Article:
GRE's career began further from aviation that did the others we are discussing here tonight - he started as a clerical officer for the Ocean Accident and Guarantee Corporation, and a year later followed another parallel with Wallis by moving into the marine business as a junior technical officer at Hay's Wharf, inspecting cranes and lifting tackle. He progressed to actually building cranes for the docks (through which activity he became an associate Member of the Institution of Structural Engineers), and then after seven years applied for a job in the drawing office at Vickers Aviation at Brooklands.
So by 1935, our three future knights are all in place: they've all done their engineering training; they've all established their links with the sea; they've all found their way into the aviation business; two of them are working in the design department at Vickers at Brooklands, Sopwith's Hawker company is assembling aircraft here, and Vickers is building Sopwith's Hawker Harts here under contract as well.
For Sopwith, of course, there had been a massive transformation from those barnstorming years. In 1912, with the mechanic who had looked after his boat engines, Fred Sigrist, as his right-hand man, and Harry Hawker as Chief Test Pilot, Sopwith had set up the Sopwith Aviation Company in a roller-skating rink in Kingston upon Thames. He had already built his first Sopwith Hybrid - using the engine from a Blériot and the wings of a Burgess-Wright with Sigrist's own fuselage design - that worked so well he sold it to the Admiralty for £900.
Just three weeks ago we celebrated the centenary of this first build, with the Museum's Camel replica, a new-build Sopwith Tabloid and dozens of Sopwith and Hawker aircraft models, backed up by fantastic new display panels on display in Kingston's Market Square - and we hope most of this material will end up on display here at Brooklands Museum. A highlight of that celebration was a visit by Tommy Sopwith's son - also Tommy - who was keen to rebuild the links with Brooklands.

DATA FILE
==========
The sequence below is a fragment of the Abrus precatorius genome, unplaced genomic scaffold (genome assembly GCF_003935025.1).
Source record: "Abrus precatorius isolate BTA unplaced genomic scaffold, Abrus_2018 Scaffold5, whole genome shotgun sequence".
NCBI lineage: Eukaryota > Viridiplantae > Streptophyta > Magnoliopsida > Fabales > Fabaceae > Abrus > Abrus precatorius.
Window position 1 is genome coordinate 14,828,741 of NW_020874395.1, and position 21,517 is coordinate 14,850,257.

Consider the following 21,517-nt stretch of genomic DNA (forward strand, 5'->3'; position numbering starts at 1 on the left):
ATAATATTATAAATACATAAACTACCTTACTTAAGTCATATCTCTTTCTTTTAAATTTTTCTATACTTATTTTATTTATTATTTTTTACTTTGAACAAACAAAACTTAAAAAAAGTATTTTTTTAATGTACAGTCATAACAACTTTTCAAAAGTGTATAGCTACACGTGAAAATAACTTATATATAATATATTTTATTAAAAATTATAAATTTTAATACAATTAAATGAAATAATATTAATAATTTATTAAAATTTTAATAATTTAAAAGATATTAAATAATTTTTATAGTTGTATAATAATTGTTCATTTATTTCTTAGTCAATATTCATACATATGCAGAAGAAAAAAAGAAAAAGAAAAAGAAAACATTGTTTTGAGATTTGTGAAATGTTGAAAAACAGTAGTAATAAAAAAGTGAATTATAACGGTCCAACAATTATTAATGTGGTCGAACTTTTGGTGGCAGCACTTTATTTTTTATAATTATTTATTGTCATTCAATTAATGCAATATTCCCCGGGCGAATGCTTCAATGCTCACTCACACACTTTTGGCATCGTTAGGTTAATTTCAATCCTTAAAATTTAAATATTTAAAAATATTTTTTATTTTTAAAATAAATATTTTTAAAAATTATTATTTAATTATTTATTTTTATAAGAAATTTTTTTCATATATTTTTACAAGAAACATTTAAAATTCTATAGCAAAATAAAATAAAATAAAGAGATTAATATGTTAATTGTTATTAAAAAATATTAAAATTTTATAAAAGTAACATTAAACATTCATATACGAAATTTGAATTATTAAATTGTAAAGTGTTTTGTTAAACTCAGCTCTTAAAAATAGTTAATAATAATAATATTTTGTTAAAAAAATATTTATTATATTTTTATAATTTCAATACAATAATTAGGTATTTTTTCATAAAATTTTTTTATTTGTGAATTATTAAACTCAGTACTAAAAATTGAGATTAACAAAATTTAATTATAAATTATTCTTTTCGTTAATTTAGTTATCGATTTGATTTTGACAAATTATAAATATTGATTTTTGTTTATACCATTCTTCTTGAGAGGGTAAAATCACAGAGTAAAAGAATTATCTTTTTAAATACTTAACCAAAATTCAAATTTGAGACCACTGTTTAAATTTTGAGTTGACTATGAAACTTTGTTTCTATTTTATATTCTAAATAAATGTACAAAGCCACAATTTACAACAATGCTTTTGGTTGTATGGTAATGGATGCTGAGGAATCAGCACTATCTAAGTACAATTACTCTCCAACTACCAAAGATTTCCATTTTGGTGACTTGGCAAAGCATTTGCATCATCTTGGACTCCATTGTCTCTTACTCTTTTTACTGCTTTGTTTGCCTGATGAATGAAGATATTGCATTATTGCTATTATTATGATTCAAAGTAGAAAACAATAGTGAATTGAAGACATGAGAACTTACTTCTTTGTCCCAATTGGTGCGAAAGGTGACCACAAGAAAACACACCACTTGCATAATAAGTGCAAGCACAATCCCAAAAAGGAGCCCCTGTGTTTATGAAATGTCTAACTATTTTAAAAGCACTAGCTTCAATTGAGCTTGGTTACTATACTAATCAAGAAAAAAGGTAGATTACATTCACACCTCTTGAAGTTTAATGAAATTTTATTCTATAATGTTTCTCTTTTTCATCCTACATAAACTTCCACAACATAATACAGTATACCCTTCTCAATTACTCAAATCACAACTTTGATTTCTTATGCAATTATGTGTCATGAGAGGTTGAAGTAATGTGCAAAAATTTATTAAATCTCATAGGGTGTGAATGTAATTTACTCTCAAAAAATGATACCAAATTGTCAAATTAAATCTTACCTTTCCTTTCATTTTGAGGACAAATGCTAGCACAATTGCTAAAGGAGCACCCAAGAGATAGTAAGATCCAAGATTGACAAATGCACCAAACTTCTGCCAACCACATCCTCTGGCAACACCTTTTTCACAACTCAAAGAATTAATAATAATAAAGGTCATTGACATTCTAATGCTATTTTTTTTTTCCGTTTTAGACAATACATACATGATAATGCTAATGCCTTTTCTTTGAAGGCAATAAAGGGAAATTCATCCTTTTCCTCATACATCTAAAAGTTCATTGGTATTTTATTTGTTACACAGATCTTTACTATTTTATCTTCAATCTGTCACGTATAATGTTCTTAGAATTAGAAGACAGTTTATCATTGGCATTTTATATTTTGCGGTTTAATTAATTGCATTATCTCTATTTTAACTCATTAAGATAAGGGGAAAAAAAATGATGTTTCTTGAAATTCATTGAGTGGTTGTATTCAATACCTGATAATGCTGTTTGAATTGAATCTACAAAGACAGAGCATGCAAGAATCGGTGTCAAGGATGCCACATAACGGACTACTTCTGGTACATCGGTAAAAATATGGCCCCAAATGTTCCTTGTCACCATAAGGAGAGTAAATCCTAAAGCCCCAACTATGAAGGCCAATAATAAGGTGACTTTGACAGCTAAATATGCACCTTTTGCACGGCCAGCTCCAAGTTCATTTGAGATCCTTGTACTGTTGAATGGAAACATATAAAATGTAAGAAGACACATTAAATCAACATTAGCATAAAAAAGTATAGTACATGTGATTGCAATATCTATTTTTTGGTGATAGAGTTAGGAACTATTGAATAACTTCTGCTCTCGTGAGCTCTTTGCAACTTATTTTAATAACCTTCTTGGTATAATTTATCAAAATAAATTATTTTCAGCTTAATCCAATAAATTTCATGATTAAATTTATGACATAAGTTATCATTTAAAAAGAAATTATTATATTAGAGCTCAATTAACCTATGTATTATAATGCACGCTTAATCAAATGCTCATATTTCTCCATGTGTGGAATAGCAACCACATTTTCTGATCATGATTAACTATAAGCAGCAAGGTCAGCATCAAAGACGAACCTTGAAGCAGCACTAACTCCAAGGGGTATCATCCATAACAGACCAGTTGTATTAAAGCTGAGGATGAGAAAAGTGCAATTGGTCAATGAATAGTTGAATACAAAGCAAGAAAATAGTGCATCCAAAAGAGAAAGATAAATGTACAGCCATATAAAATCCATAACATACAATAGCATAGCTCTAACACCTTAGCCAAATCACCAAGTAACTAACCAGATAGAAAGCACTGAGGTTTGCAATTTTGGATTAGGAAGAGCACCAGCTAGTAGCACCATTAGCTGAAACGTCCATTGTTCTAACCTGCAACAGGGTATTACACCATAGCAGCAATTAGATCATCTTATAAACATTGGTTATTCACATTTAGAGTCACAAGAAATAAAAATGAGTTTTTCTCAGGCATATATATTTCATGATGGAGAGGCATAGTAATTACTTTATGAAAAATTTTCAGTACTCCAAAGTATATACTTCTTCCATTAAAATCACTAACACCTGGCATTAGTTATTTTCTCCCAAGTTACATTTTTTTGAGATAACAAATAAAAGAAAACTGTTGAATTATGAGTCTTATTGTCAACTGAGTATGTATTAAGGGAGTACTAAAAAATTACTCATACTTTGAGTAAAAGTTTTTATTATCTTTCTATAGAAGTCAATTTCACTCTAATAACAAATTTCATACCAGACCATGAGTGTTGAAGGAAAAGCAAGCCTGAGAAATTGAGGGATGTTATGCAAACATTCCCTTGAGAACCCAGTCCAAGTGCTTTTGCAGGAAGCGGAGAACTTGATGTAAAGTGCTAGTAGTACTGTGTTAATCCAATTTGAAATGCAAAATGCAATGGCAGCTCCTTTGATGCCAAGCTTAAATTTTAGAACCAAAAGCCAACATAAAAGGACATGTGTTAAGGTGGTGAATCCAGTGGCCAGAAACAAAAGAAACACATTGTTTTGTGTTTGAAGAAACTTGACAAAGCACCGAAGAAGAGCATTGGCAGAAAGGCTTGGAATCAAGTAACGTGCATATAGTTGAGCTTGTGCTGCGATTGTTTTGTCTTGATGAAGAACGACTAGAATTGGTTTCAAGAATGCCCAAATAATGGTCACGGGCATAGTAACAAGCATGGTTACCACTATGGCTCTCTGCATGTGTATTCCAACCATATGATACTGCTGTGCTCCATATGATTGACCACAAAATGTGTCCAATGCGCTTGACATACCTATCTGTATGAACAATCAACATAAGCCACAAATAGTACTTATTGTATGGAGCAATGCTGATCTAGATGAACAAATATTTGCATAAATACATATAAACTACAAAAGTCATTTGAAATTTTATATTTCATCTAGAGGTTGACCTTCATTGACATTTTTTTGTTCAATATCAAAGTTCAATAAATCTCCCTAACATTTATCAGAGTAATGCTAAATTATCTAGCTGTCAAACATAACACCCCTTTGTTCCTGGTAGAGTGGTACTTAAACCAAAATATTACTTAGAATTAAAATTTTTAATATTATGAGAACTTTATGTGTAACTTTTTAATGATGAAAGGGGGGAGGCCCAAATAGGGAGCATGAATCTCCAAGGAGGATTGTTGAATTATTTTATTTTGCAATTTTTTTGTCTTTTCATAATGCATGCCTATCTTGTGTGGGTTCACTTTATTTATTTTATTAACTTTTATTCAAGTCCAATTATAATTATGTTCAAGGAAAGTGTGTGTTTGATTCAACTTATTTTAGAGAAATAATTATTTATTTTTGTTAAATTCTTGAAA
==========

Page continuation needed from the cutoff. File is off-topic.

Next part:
By 1914, the fledgling Sopwith company was ready to make its mark on the world stage, which it did most handsomely by winning that year's Schneider Trophy race for seaplanes at Monte Carlo - at an average speed of nearly 87mph... Soon afterwards came the great war, in which Sopwith designs such as the Pup, Dolphin, 1½ Strutter and, of course, the Camel and Tri-plane. By 1918, his company and others had built 16,237 combat aircraft: at the end of the war the RAF had 22,000 aircraft on charge, and 25% of them were Sopwiths. The success of his company had made Sopwith a wealthy man, and he was able to buy the 2,750-acre Horsley Towers estate, for which he paid the immense sum (for those days) of £150,000 - by extraordinary coincidence the same sum just 11 years earlier was enough to build the Brooklands Motor Circuit, inside whose boundaries the Sopwith final assembly plant now stood.